- January 21, 2021
- Posted by: firstname.lastname@example.org
- Category: Industry Insights
When on the road, a momentary lapse in judgement can mean lifelong consequences. One phenomenon that has been more prominent in recent years is the occurrence of microsleeps while driving. Just as they sound, microsleeps involve experiencing a short period of unconsciousness, which is a particularly alarming occurrence when travelling at great speeds down a busy road or highway. So, what exactly makes people prone to this event?
Let’s have a closer look.
Why Do People Go Into A Microsleep?
If you’re experiencing microsleeps, it’s probably because your body is ready to shut down for a proper sleep as this is actually the first stage of sleep. When you reach a certain point of exhaustion, your brain works to send signals to the rest of your body to relax so that you can rest and repair . As a result, in a wave of fatigue, your body may simply fall asleep momentarily, experiencing a microsleep.
Now, while “micro” is thrown at the front of the term, that is not meant to reassure anyone that this event is safe or short-lived. The duration of a microsleep can last from a few to several seconds. That’s seconds where your eyes aren’t checking for traffic or pedestrians (or hazards), your hands aren’t in control of the wheel, and your feet aren’t in control of the brakes. And that’s sure enough time for a serious accident to occur.
The most alarming part is that it is a completely involuntary event. You are simply dozing off without realising it. This means that the percentage of drivers who have reported experiencing microsleep could potentially be a lot higher than the reported 41.3% recorded by Budget Direct.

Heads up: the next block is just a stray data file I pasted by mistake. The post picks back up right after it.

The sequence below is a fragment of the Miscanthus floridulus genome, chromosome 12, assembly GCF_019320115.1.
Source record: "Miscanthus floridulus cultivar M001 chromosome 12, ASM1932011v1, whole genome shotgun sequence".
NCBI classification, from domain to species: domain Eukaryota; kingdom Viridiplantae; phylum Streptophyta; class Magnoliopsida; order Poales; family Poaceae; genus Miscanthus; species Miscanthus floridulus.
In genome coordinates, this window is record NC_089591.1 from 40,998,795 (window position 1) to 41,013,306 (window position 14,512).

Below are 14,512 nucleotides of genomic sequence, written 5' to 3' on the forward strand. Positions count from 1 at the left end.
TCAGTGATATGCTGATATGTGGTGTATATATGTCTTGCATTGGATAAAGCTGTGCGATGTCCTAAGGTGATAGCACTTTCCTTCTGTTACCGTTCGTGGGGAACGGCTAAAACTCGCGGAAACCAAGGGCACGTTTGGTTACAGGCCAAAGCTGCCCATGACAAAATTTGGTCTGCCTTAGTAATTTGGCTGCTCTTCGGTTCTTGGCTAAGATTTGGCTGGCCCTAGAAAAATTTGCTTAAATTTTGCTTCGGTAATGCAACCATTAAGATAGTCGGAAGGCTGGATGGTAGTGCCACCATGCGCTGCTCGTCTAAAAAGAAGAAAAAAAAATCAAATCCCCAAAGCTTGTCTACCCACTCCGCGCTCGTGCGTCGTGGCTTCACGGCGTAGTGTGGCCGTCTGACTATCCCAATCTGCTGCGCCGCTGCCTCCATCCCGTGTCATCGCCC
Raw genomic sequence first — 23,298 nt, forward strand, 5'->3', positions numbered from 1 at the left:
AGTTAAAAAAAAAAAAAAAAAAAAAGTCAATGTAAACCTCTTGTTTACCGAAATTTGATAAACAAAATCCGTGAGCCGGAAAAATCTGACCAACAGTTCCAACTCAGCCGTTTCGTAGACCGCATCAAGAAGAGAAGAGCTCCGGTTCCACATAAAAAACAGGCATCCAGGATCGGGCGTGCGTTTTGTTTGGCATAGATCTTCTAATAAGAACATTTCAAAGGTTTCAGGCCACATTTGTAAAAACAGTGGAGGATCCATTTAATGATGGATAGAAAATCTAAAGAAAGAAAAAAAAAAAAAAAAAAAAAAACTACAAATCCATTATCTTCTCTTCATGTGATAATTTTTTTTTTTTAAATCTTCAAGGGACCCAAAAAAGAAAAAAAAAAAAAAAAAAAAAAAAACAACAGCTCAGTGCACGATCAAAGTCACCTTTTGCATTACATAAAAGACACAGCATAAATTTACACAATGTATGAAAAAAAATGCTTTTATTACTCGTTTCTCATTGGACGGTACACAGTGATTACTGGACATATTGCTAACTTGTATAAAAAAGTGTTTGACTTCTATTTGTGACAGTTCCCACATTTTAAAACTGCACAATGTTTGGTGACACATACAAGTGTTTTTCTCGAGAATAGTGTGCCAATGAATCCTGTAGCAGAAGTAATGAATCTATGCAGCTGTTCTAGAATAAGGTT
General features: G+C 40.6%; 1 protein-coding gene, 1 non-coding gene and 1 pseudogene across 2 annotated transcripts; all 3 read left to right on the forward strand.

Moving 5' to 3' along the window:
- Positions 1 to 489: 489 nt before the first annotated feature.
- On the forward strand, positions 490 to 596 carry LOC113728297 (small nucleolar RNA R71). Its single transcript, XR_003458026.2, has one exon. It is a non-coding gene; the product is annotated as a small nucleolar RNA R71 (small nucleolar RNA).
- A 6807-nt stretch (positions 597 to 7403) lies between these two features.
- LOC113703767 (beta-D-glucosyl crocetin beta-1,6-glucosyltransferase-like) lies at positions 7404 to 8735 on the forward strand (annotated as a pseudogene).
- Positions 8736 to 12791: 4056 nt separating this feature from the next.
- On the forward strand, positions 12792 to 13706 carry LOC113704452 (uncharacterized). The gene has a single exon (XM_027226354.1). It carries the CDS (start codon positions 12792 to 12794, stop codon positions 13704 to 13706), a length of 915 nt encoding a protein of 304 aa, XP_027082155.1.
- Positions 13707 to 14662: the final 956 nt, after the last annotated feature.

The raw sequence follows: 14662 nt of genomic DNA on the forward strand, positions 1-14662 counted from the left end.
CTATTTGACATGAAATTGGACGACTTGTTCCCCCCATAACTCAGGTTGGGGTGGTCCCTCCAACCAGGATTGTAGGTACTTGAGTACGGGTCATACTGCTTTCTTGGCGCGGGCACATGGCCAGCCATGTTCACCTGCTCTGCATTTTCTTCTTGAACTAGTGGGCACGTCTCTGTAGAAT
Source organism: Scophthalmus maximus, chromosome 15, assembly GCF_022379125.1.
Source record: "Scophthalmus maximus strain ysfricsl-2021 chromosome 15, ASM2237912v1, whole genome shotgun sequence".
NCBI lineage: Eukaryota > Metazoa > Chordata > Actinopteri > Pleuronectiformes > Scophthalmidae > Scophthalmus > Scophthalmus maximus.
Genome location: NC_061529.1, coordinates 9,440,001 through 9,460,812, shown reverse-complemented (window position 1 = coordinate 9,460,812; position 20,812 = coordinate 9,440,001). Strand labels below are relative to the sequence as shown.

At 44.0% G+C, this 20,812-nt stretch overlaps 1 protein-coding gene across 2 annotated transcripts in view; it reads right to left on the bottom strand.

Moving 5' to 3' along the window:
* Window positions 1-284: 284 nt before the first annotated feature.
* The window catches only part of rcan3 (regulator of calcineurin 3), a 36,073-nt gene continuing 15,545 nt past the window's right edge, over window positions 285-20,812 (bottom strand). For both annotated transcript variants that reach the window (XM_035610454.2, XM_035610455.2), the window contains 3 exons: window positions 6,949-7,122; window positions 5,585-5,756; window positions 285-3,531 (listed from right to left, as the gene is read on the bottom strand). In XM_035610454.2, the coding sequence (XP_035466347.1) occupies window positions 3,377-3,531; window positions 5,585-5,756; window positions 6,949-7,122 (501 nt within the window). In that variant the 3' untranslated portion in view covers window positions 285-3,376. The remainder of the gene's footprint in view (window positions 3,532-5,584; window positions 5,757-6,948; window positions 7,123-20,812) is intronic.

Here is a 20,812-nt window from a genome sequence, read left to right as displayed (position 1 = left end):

Let’s look at some more concerning statistics about microsleep.
- Driver fatigue is one of the four leading causes of preventable road accidents in Australia.
- Driver fatigue contributes to about 20% of all fatal crashes on Australian roads.
- Men are 12% more likely than women to say they have experienced microsleep.
- Microsleeps and accidents related to fatigue are much more common on rural highways than in metro areas.
Want to learn more about the leading causes of accidents? We cover the most common factors contributing to car accidents in Australia in one of our recent articles.
Sleep Deprivation Is The Culprit
Sleep deprivation can be seen as the obvious culprit for those who experience microsleeps, although some may not know that this can be a chronic or acute condition. As its name suggests, sleep deprivation in a condition in which a person doesn’t get enough sleep. Therefore, someone with insomnia would experience this – but so can those driving for long periods of time without stopping.
About 1 in 5 people are sleep deprived – which is a concerning statistic. The fatigue that results from this condition affects various aspects of a person’s day to day life and can cause problems such as daytime sleepiness, irritability, forgetfulness, and overall underperformance at work and in personal lives.
When Are You Most At Risk?
If you are already sleep deprived, the worst thing you can do is get behind the wheel. Driving is an activity that takes low levels of attention and movement; therefore it isn’t stimulating enough to keep you awake and alert. Sleep deprived drivers travelling on a long stretch of straightforward road are at most risk of having a microsleep. That’s why many rural highways include trivia games and signs that regularly encourage drivers to take a break. So, what makes long haul drives so sleep inducing?